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Solar storms occur when highly-charged particles and plasma erupt from the Sun’s corona. Photo credit: NASA/SDO, with image processing by Dr Huw Morgan, Aberystwyth University.
Solar storms occur when highly-charged particles and plasma erupt from the Sun’s corona. Photo credit: NASA/SDO, with image processing by Dr Huw Morgan, Aberystwyth University.

Press release -

Scientists to help forecast space weather threats

A Northumbria University solar physicist is part of a team of scientists working on a new project to improve the ability of the Met Office to forecast space weather and its potential disruption to activities on Earth.

Storms above the surface of the Sun can cause major damage to our economy, affecting satellites, radio communications, power grids and aircraft routes.

With advance warning, however, steps can be taken to minimise the impact of storms erupting from the Sun and hitting the Earth’s magnetic field.

The Met Office has had a unit dedicated to monitoring space weather since 2014 and is now looking to upgrade its capabilities.

A team of solar and space scientists, led by Aberystwyth University in collaboration with Northumbria, Durham, and Reading Universities has been commissioned to build an improved system for forecasting solar storms.

Dr Shaun Bloomfield, of Northumbria University's Department of Mathematics, Physics and Electrical Engineering, will lead Northumbria's involvement in the two-and-a-half-year project, called Space Weather Empirical Ensemble Package (SWEEP).

His role will be to score the space weather forecasts produced by project colleagues against the actual conditions to determine their accuracy and reliability.

This is an area Dr Bloomfield has extensive experience in, having carried out a similar role as Project Scientist in the EC Horizon 2020-funded FLARECAST project, which involved scientists from six countries developing a service to predict the occurrence of solar flares.

Speaking about his involvement in this new project, Dr Bloomfield said: “A major strength of the SWEEP project is that it isn’t focused on the space weather conditions only during quiet times or only during storms, but that there is a seamless transition from one situation to the other.

“This will help Met Office forecasters understand the longer-term outlook during quiet times as well as the shorter-term effects when conditions worsen due to solar activity.”

The SWEEP project is headed by Dr Huw Morgan, Head of Solar System Physics in the Department of Physics at Aberystwyth University.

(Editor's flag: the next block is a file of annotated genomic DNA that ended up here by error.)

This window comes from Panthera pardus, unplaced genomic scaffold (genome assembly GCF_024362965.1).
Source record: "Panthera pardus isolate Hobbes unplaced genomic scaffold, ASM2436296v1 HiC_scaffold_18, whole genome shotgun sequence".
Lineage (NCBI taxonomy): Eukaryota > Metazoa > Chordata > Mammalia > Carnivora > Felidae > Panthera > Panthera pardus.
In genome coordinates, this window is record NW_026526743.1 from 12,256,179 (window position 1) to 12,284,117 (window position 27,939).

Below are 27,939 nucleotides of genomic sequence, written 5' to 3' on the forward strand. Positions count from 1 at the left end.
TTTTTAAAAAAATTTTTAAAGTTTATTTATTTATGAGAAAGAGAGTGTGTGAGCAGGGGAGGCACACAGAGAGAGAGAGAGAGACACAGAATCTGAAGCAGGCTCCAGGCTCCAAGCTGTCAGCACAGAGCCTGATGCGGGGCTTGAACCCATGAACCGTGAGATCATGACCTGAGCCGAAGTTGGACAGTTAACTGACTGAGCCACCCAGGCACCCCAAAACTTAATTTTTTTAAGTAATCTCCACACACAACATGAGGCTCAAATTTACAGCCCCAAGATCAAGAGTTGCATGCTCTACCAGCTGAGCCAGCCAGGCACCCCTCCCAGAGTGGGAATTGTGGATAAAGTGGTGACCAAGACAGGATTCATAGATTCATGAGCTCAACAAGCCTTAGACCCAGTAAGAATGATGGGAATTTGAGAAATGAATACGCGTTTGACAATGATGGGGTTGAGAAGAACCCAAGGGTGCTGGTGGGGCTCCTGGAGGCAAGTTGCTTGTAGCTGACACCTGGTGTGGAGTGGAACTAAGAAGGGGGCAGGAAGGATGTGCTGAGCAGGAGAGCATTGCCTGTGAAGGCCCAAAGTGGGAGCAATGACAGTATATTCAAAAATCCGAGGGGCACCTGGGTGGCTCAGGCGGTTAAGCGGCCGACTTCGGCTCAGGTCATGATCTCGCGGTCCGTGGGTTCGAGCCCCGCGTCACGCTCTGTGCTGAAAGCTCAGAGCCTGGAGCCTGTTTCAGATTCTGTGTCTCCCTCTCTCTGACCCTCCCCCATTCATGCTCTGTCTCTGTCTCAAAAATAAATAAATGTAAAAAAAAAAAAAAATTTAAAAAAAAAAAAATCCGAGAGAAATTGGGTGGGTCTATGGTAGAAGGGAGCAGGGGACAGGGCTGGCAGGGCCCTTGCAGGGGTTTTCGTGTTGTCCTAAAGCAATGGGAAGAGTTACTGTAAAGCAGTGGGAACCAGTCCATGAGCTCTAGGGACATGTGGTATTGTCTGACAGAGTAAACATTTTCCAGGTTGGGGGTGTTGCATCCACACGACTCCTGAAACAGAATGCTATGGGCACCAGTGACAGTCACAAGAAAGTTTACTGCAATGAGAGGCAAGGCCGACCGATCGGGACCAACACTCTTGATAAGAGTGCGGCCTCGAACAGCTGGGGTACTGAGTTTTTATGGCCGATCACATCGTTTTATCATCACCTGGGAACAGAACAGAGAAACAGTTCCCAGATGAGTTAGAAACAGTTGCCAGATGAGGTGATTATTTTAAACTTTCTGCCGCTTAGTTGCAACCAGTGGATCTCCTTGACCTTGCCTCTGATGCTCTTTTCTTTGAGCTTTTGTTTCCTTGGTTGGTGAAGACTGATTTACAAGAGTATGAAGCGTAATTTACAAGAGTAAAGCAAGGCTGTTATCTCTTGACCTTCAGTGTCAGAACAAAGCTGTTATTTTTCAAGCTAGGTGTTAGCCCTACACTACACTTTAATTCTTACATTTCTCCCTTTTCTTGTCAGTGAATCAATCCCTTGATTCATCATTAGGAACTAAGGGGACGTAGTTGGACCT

He explained: “The Sun’s atmosphere flows into interplanetary space as the solar wind. Solar eruptions cause large variations in this flow that can cause huge disruption to society, especially given our increasing reliance on technology for everything from mobile phone communication to electricity supplies and spacecraft travel.

“The disruption caused by solar eruptions and flares can be reduced given advance warning of severe space weather. The main purpose of the SWEEP project therefore is to improve this warning system through more accurate and robust forecasting and help protect society from the threat of space weather.”

Simon Machin, Space Weather Programme Manager at the Met Office, added: “Understanding the characteristics of solar storms, improving our predictive capability and mitigating their impacts here on Earth, is critical to maintaining the function of many modern technologies on which we depend.

“We are very excited by the prospect of working with the SWEEP team to pull through UK scientific excellence into operational services that will deliver a step-change in our national capability.”

Violent flares and eruptions from the Sun’s atmosphere, or corona, can occur frequently - at times, several per day.

However, only a small number of these happen at the right time and place to impact Earth, and not all of these have an effect on our planet.

The frequency of storms follows the Sun's magnetic cycle, and tends to peak around every 11-12 years.

The strongest solar storm ever recorded was the Carrington Event in 1859 which took out the global telegraph system and created a worldwide aurora.

In 1989, Quebec in Canada lost all power due to a major solar storm and in 2003, there were numerous satellite problems during the so-called ‘Halloween Storms’.

The next period of intense solar activity is expected in 2023-2026.

The SWEEP project is the latest in a number of high-profile international research projects involving academics from Northumbria University’s Extreme Environments multidisciplinary research theme, which includes experts in solar physics and space weather such as Dr Bloomfield, as well cold and paleo environments.

Dr Bloomfield is also a member of Northumbria’s world-class Solar Physics research group, which uses mathematical techniques and cutting-edge computer simulations, as well as the latest high-resolution data from international ground-based and spaced-based instruments, to study dynamical events occurring in the solar atmosphere.

Both Northumbria groups also include Dr Richard Morton, who was recently awarded £1.2m through a prestigious 2020 UKRI Future Leader Fellowship for his project Revealing the Pattern of Solar Alfvénic Waves (RiPSAW); and Dr Patrick Antolin, who recently led a research team in proving a link between reconnection nanojets and the heating of the solar corona.

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